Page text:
When it comes to trade across borders, the more things change, the more they remain the same. President Obama recently traveled to Mexico to assure NAFTA trading partners about the U.S. “commitment to trade.” However, those reassurances are likely to ring hollow against the backdrop of opposition from his own party to fast-track authority for new trade agreements, as well as echoes of protectionism in his recent State of the Union address.
Lower-income Americans are likely to emerge the biggest losers in a policy that results in restricting trade, contrary to rhetoric about saving or creating jobs, or increasing the production of “goods stamped ‘made in the USA.’ ” That is because trade restrictions can raise prices for goods, which hit poorer people harder, reducing growth and limiting employment opportunities. The best policy is to refrain from giving in to special interests, and to strive to expand opportunities for trade.
Mr. Obama has called for fast-track authority that would impact ratification of two pending trade agreements: the Trans-Pacific Partnership and the Transatlantic Trade and Investment Partnership. The first includes not just NAFTA partners Canada and Mexico, but also Chile, Peru, Australia, New Zealand, Japan, Brunei, Malaysia, Singapore and Vietnam, and would cover some 75 percent of U.S. agricultural exports. The latter covers the 28-member European Union — America’s largest trading partner — and has the goal of eliminating all tariffs for U.S. exports and reducing the cost of differences in regulations between the United States and the EU.
In contrast to this push to free trade, Mr. Obama also called for frankly mercantilist policies in the State of the Union address, seemingly adhering to an archaic view that exports are desirable but imports are not. He said he wants to “close those loopholes, end those incentives to ship jobs overseas, and lower tax rates for businesses that create jobs here at home.” This is simply another version of “more exports are good, but more imports are bad,” with the added twist of meddling with the tax code. Picking winners and losers through the tax codes does not work, least of all for trade, where increasing both exports and imports are necessary for increasing growth and prosperity.
The myth that exports are good and imports are bad is an enduring one, and entirely false. Both imports and exports increase economic well-being. As George Mason University economist Donald Boudreaux points out, freer trade increases prosperity by allowing consumers to buy higher-quality goods at lower prices. In a study published in the Journal of Monetary Economics, economists Raphael Auer and Andreas M. Fischer found that prices in the United States are held down 2 percent for every 1 percent share of the import market that originates in countries like China and Mexico. Lower-income Americans, who spend a larger share of their income on consumption goods, benefit disproportionately from such imports. Current trade barriers also impose greater harm on lower-income Americans in more direct way, because goods they are more likely to consume are often subject to higher tariffs. The progressive economist Edward Gresser points out that, for example, plain drinking glasses face a tariff of nearly 30 percent, while expensive crystal glasses are allowed into the country with a mere 3 percent tax.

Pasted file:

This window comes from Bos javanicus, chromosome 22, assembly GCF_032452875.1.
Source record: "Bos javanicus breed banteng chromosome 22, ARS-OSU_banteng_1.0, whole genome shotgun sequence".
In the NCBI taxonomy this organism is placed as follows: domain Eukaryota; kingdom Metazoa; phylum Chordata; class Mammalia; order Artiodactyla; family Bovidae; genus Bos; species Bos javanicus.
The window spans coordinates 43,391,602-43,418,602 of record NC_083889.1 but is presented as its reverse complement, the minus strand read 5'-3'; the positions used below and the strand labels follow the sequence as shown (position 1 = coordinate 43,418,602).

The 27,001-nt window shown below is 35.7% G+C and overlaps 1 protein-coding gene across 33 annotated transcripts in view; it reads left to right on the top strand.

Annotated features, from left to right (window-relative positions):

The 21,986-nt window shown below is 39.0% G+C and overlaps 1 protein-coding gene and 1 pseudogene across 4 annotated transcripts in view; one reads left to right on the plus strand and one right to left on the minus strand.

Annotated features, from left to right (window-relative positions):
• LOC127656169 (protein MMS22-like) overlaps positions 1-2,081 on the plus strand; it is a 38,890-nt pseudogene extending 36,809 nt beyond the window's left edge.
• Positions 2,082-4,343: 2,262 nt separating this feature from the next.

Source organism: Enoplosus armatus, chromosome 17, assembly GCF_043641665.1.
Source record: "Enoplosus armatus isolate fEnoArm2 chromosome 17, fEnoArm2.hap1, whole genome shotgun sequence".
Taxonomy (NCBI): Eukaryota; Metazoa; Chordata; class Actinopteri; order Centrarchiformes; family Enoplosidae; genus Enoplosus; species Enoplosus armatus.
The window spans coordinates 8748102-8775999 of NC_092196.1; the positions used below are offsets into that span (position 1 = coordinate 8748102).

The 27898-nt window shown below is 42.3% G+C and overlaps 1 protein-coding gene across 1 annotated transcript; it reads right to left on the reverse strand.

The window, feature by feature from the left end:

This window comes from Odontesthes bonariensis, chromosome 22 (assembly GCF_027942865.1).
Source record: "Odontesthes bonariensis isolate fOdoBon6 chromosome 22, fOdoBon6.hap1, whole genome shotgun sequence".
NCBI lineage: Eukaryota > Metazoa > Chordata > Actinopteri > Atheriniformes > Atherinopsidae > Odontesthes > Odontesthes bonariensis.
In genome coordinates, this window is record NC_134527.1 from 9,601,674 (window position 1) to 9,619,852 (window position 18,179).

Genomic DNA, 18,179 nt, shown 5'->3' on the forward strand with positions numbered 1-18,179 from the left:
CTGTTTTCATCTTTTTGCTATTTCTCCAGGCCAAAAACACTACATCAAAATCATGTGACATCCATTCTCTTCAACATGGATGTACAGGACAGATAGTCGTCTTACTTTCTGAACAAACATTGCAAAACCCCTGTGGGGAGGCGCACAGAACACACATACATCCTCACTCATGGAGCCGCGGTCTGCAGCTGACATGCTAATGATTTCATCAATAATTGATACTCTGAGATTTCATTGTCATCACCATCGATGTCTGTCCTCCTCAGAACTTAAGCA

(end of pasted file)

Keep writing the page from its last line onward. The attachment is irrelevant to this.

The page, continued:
Freeing trade through eliminating tariffs and increasing trade volume will benefit not just American consumers, but also producers. According to the Bureau of Economic Analysis, about one-half of American imports are actually inputs for U.S.-based producers. These businesses will benefit from lower-priced imports, which would lower their production costs.
Nonetheless, Senate Majority Leader Harry Reid opposes fast-track authority, and many labor unions oppose the trade agreements altogether, arguing that the result will be more lost jobs. This, in fact, echoes part of Mr. Obama’s own desire to encourage growth in the “Made in the USA” label and punish businesses who choose to invest overseas.
It is not trade that has driven most of the changes in the labor force composition during the past several decades but technological innovation. Arguably, the rise of the computer and succeeding rounds of innovation have driven more change than increased trade. After all, decades of protection of the steel industry have not saved the large steel mills from completion from smaller firms, both domestic and foreign. The tariffs that legacy steel firms, which employ fewer than 200,000 Americans, have managed to extract, however, have imposed significant costs on the steel-consuming industries, which employ 12 million Americans.
If the goal is to increase prosperity generally, and to improve the welfare of lower-income Americans in particular, then U.S. policy should be to lower barriers to trade across the board.
Nita Ghei is policy research editor at the Mercatus Center at George Mason University.
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